The disadvantages of long commutes to school
The struggle of distance is real
Concordia gathers students across all parts of the Greater Montreal area. While the choice to study at a university downtown might seem enticing for students who live outside the city, the commute can be quite lengthy.
The Link spoke with students from the Greater Montreal area, and asked them about their relationship to the city.
Zulfath Zarah Faiz, second-year psychology student
Lives in: Dollard-des-Ormeaux, West Island
Commute time: one hour 30 minutes
During the commute, Faiz usually listens to music, or studies. However, she said she isn’t able to do much work on the bus. “Since I’m not very comfortable in the city, I have to [pay] more attention to my surroundings because of construction and other factors,” she said.
Faiz recognizes how much this commute affects her. She said it is so tiring that once she gets back home, she isn’t able to do any work. “What I did this week is I woke up at 6 a.m., left my house at 6:45 a.m., got to school at 7:30 a.m., and I just stayed there studying all day,” she said.
Andrzej Fedorowicz, first-year computer science student
Lives in: Candiac, South Shore
Commute time: one hour 15 minutes
“[Going back] is usually the harder part because I just wanna go home,” Fedorowicz said about how his commute affects him.
Fedorowicz went to Dawson College, and said he finds the commute bearable because he’s been doing it for five years. However, the 2020 lockdown made him realize certain negative aspects of his commute. “The first couple of months of lockdown, I wasn’t complaining too much,” he said. “I didn’t have to wake up two hours in advance for an 8 a.m. class.”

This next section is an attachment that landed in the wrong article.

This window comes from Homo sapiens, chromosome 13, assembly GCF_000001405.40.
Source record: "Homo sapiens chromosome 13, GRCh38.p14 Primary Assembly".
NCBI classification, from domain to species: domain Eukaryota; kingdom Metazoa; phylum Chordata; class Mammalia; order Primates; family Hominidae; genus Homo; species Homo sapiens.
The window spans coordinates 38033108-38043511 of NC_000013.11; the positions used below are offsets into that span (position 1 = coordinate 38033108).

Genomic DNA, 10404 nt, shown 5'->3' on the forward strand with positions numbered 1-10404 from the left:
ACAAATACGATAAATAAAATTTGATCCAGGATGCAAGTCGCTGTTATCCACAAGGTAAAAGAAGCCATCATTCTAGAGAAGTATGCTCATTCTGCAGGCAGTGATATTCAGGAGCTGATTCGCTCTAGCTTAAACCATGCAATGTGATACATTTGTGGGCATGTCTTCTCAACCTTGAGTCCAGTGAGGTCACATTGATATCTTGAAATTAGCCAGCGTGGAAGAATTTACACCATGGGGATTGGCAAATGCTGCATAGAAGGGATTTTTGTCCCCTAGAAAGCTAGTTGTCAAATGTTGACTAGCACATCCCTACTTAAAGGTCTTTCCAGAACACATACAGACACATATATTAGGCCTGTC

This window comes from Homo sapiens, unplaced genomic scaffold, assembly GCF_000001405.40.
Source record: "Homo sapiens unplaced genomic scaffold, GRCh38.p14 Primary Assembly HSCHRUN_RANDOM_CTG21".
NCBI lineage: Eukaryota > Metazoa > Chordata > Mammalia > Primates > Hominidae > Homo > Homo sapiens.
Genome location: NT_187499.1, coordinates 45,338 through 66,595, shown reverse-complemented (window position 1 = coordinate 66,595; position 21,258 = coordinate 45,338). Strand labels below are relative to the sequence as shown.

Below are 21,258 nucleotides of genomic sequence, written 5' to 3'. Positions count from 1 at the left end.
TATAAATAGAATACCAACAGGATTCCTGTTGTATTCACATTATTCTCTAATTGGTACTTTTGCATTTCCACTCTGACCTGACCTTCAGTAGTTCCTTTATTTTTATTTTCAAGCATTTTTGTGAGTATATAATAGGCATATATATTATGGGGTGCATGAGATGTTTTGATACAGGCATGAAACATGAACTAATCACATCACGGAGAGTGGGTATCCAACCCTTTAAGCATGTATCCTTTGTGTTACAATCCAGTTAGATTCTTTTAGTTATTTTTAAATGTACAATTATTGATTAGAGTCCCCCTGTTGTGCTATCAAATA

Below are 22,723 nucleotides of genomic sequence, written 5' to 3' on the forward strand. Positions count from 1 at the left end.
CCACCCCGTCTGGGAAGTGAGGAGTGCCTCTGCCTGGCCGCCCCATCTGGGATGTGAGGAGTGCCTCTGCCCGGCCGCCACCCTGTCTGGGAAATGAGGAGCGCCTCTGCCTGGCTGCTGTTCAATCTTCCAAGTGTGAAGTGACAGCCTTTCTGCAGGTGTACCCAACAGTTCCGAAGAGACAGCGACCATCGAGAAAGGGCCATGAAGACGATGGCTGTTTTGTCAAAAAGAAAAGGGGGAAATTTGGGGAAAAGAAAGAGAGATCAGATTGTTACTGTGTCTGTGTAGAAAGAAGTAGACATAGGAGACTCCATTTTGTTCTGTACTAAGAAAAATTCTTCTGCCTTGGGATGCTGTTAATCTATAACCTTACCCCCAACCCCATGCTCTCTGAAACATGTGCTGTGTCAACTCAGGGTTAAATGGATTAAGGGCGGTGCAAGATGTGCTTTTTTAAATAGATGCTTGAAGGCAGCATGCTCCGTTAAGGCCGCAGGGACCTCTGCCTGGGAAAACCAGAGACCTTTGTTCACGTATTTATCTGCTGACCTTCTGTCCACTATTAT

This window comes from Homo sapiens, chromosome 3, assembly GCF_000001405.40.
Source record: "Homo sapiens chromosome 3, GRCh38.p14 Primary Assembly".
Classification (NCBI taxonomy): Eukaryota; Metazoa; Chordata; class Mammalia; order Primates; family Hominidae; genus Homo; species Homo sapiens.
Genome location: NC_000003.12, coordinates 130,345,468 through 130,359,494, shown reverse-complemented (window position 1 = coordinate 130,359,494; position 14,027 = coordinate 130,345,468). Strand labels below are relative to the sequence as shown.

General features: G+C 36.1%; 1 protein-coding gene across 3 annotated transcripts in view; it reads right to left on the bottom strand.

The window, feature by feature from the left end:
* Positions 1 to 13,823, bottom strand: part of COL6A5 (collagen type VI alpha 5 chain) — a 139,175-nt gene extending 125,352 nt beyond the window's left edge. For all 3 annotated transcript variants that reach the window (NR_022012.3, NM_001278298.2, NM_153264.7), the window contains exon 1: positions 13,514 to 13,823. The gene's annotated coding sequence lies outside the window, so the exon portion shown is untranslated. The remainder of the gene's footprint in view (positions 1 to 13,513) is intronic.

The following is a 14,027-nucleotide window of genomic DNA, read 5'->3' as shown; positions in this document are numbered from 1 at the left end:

When it comes to experiencing student life on campus, he has changed his approach since his first semester. “Last semester I basically just went to class and then went straight back home, but this semester I started to do the opposite,” he said.
Kassia Scotti, first-year English literature student
Lives in: Laval
Commute time: one hour
When she’s mentally prepared for it, Scotti does class readings during her commute. Otherwise, she tries to commute with her sister or a friend to make the time feel less exhausting. “Even at Dawson, I would line up my schedule to have at least a few classes with someone I could commute with,” she said.
Scotti also mentioned how the length of her commute often results in her getting to class late. Because she has to get up at 6 a.m. or earlier for a morning class, and because it takes her longer to get back home at the end of the day, her sleep schedule is constantly irregular. This causes her punctuality to also be unpredictable. “The commute does weigh me down, which I didn’t realize until online school [began],” she said. “I had so much more time to do my homework and sleep regular hours. I didn’t like online school, but you don’t realize how many hours in the day you lose while commuting.”
Since Scotti is so far from the city, she feels like she can’t control when she gets home at the end of her day. Because of this, she said she doesn’t like to waste time once she’s done with school, and prefers going straight home.
Regardless of where these students reside, the struggles of their commute are shared.
This article originally appeared in The Sidewalk Issue, published April 5, 2022.